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A sound sculpture is any sculpture that produces any kind of tone or percussive action. It also can mean a sculpture inspired by, but which does not produce, sound. Less commonly, the term refers to just the opposite — that is, a sound that creates a sculpture or work of art. Both are considered contemporary or avante garde in art and music.
Sound sculptures that make tones and percussive noises have only one basic requirement. This is a sound initiation source, or something that makes the sculpture engage. For example, the artist might design a complex series of tubes that whistle when air passes through them. The initiation source could be the natural wind from the outdoors, a fan or the air passing through a vent connected to an air conditioning system. Aside from this, the color, size, medium and overall design of a sound sculpture is entirely up to the imagination of the artist.
When a sound sculpture does not percuss or create tones but is inspired by sound, the artist faces the formidable challenge of translating a specific sound into a visual concept. This is difficult because what visually comes to mind when a person hears a specific sound is based largely on culture and individual experiences.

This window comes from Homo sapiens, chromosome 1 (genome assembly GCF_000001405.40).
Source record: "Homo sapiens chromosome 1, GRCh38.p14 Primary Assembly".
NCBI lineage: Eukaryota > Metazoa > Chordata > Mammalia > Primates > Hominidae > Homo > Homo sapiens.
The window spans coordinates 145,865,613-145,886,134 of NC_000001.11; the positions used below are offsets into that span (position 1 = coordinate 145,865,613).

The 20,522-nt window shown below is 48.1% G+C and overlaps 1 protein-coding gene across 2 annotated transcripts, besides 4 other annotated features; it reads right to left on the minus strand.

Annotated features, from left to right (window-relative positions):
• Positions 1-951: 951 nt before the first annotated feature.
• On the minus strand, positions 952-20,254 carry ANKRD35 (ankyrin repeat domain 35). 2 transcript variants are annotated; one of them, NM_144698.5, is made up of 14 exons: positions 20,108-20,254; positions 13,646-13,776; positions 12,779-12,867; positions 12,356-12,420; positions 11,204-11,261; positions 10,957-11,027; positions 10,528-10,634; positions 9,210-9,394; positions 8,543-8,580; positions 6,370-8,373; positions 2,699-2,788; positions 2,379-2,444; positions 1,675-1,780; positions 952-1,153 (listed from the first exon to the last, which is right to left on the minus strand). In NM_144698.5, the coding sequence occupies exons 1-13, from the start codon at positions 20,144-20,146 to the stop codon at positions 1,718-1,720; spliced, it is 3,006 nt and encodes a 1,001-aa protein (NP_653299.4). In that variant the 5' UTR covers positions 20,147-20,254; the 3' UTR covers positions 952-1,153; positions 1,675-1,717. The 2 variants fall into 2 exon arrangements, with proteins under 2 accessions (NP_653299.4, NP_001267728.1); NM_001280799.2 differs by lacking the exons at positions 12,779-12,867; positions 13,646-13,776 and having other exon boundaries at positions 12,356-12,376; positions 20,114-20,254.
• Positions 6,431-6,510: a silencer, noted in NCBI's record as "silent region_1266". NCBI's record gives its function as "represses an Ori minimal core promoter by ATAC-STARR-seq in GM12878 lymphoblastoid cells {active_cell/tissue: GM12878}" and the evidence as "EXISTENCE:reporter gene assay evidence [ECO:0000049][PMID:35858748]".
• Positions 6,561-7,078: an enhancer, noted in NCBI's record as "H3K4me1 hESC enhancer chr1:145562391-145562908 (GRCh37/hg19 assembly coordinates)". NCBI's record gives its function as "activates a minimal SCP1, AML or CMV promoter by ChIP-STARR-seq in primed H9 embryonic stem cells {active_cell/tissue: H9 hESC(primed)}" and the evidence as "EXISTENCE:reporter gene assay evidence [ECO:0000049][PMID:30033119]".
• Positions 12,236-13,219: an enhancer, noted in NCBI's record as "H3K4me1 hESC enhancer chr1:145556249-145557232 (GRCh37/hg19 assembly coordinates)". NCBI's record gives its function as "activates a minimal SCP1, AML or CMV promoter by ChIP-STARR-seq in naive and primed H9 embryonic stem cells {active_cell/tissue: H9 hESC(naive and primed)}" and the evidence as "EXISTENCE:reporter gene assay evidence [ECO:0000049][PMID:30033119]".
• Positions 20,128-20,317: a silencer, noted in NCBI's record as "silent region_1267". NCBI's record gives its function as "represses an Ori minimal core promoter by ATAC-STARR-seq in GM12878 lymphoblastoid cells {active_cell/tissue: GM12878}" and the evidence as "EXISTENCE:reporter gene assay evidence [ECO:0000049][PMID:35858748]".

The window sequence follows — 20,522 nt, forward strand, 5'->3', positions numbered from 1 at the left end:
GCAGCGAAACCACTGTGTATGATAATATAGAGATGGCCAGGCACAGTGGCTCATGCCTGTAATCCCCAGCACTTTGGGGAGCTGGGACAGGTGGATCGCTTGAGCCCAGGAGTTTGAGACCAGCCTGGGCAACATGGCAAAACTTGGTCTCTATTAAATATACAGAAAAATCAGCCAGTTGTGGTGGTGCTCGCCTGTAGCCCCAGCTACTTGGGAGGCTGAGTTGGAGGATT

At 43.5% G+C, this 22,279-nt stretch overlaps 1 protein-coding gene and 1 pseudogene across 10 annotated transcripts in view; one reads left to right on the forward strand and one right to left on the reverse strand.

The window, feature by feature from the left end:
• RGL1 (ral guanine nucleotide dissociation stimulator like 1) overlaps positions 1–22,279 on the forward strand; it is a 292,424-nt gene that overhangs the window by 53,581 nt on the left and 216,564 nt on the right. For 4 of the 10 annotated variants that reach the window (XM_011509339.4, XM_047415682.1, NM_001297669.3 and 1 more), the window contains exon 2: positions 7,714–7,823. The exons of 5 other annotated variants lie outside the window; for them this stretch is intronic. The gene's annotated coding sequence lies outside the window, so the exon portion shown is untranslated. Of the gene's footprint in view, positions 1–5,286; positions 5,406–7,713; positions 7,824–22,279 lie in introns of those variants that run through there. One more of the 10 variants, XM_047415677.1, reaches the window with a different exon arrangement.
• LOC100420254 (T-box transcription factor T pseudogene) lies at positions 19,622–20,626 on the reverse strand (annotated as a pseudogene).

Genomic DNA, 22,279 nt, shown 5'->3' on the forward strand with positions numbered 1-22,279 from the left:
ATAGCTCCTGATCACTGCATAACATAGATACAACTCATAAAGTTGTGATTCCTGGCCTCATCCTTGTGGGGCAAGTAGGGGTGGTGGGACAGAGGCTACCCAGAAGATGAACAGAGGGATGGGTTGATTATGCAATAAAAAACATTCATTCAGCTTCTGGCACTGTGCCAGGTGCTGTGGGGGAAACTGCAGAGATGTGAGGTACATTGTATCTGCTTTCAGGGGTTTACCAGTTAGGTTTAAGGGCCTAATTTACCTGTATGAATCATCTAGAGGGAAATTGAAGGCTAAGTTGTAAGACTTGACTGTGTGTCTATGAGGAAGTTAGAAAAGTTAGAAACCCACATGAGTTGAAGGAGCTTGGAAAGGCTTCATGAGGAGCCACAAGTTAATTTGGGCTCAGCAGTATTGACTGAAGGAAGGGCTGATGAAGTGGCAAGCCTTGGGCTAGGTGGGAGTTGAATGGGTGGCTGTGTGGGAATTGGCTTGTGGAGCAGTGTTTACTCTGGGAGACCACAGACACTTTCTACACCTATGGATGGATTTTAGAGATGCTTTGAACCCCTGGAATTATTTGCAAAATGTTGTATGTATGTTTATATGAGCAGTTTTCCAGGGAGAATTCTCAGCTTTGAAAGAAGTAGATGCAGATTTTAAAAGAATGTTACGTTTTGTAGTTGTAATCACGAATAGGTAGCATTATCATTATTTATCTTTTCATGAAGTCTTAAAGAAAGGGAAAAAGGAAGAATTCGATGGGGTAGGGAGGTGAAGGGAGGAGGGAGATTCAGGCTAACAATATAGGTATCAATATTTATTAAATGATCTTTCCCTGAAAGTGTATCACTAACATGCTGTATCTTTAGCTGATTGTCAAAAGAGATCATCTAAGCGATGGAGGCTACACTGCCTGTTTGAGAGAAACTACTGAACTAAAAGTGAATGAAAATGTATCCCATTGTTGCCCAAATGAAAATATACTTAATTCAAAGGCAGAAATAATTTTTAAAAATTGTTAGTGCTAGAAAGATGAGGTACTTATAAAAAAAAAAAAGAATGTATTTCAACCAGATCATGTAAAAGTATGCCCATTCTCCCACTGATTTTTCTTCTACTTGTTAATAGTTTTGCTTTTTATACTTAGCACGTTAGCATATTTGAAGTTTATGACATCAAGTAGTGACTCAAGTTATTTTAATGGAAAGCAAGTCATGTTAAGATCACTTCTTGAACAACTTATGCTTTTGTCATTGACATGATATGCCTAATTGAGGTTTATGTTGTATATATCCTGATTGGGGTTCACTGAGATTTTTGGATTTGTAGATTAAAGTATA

Sculpture created by sound relies entirely on the principals of vibration, amplitude and frequency. All sound creates sound waves that physically travel through matter. If the right amplitude and frequency is available, the sound waves can become visible as movement of a material. For example, an artist might take a very wet clay on a sheet of metal and use sound waves to vibrate the clay into a random pattern. This is a relatively uncomplicated method of sculpting with sound.
An artist has one other option when it comes to a sound sculpture created by sound. He can use computer technology to control tools of artistry or send commands. For instance, he might connect paint pumps to a computer system, mechanical adjustment arms and music keyboard. He then could use a computer program to assign specific frequencies to each pump and adjustment arm. The artist then could "paint" by playing any series of tones on the keyboard. In the same way, an artist could connect a computer to lasers or light emitting diodes so that the they go on and off when specific frequencies or amplitudes are present.
Although sound sculptures of both types push the envelope of creativity, they are most commonly found in museums, but are routinely found in contemporary settings such as business buildings. In some instances, artists use these sculptures as a way to engage the community. For instance, the public might be able to "play" the sound sculpture, playing a vital role in teaching the public about the value and accessibility of music and art.
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